High-Tech Ballet Shoes Hypnotically Trace The Physical Movement Of Dancers' Feet

These High-Tech Ballet Shoes Demonstrate Just How Explosive Dancers' Movements Can Be

Trying to keep your eye on a dancer's ballet shoe is not unlike attempting to follow a hockey puck as it glides between packed bodies on ice. A ballerina kicks and twirls, pirouettes and arabesques, throwing his or her body into a flurry of motions guided by the precise movements of carefully trained feet. Those feet meet floor and space in graceful yet chaotic ways, moving from one edge of the stage to another in hypnotic patterns that pull the eye along with them.

Designer and amateur dancer Lesia Trubat has a true appreciations for this frenzied action of dancers. Her past projects have sought to illuminate the movements of ballet, transforming the fleeting image of a physical dancer into a whole new visual language (think two-dimensional reliefs that turn the drag of a pointed toe into alphabet-like artworks). More recently, Trubat has taken this fascination with footwork into the digital realm. Introducing "E-Traces":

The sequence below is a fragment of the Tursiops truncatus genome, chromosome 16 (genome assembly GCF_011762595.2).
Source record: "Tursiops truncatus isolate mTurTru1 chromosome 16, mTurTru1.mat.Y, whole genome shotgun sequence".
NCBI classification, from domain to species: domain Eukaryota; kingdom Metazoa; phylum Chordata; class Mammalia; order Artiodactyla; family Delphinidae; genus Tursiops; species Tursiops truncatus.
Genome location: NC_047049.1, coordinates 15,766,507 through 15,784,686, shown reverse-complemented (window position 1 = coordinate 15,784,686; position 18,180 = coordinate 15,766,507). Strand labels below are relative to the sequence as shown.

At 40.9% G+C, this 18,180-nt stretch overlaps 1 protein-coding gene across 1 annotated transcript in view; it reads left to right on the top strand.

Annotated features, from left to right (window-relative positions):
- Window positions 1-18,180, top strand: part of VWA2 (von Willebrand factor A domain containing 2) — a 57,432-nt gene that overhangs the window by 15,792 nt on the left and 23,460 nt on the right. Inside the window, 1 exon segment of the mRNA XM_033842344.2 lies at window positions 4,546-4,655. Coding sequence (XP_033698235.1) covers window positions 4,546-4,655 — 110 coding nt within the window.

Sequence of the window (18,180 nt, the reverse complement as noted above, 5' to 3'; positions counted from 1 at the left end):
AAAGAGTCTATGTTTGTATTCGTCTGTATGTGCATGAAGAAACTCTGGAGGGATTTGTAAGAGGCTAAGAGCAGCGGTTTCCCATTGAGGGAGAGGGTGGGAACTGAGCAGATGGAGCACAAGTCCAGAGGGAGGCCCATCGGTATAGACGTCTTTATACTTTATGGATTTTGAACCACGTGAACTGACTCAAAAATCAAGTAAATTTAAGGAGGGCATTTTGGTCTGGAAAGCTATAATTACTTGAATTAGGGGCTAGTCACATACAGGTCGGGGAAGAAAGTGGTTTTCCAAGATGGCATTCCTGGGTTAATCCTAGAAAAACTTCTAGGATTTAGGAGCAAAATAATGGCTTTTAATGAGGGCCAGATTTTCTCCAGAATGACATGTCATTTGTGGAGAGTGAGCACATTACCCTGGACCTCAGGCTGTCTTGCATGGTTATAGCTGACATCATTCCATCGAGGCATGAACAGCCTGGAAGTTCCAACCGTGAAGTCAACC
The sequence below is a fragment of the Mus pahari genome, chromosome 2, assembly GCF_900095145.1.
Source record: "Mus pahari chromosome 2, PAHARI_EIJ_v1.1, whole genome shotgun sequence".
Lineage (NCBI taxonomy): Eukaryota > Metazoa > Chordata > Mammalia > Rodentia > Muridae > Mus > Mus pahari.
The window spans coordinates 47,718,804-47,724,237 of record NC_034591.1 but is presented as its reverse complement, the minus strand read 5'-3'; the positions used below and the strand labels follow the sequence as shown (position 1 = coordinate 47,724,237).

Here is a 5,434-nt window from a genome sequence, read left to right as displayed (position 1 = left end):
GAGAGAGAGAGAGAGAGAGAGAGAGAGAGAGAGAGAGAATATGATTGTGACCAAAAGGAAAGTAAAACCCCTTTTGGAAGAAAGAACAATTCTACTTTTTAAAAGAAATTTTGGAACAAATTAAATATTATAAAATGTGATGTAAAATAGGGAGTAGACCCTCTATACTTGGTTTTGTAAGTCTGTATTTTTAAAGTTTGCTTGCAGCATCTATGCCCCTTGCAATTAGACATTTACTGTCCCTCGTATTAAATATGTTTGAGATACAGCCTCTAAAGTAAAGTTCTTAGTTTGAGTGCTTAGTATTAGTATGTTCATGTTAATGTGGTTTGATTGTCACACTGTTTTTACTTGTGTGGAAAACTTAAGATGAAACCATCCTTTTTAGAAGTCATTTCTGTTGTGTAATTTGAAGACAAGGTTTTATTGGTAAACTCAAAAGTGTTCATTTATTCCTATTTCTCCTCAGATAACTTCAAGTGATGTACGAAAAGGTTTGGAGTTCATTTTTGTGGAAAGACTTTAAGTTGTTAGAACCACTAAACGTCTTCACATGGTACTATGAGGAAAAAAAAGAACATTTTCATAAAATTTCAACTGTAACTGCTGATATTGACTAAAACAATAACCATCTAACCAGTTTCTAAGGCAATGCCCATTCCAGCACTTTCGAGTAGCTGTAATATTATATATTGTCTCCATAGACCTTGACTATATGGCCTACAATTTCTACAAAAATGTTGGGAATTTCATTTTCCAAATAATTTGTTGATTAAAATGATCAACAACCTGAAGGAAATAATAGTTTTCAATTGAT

"E-Traces" starts with a small electronic device affixed to the bottom and sides of a dancer's shoe, developed by master of the "sewable electronics," Lilypad Arduino. This device records the foot's contact with the floor, allowing the dancer to effectively "draw" his or her movements in a constellation of data strokes sent to a custom mobile app program. The result is a dazzling mapping of choreography, demonstrated in the video below.

Trubat cites dancers like Meghann Snow, Tiit Helimets, Anne Teresa de Keersmaeker and Luis Casanova Sorolla as inspiration for the project. She pointed out to HuffPost that many artists have explored the intersection of dance and technology, and that more than a few apps track motion and vital constants in similar ways. "E-Traces" combines the best of both worlds, presenting a functional application that allows dance fans to interact with ballet in a new way.


"The idea is that this project could be extrapolated to other dance disciplines (even [disciplines] not related to dance like other sports)," she explained to HuffPost. "The applications are varied. From self-learning -- or showing the steps in dance classes -- to the graphical representation of live performance." Dancers could view the movements they've made in video format, extract stills and analyze them. There's room to correct choreography and document it in new ways -- even on a phone.


You can check out more images from Trubat's Final Degree project -- which she created in three months -- below. Let us know what you think of the future of dance in the comments.





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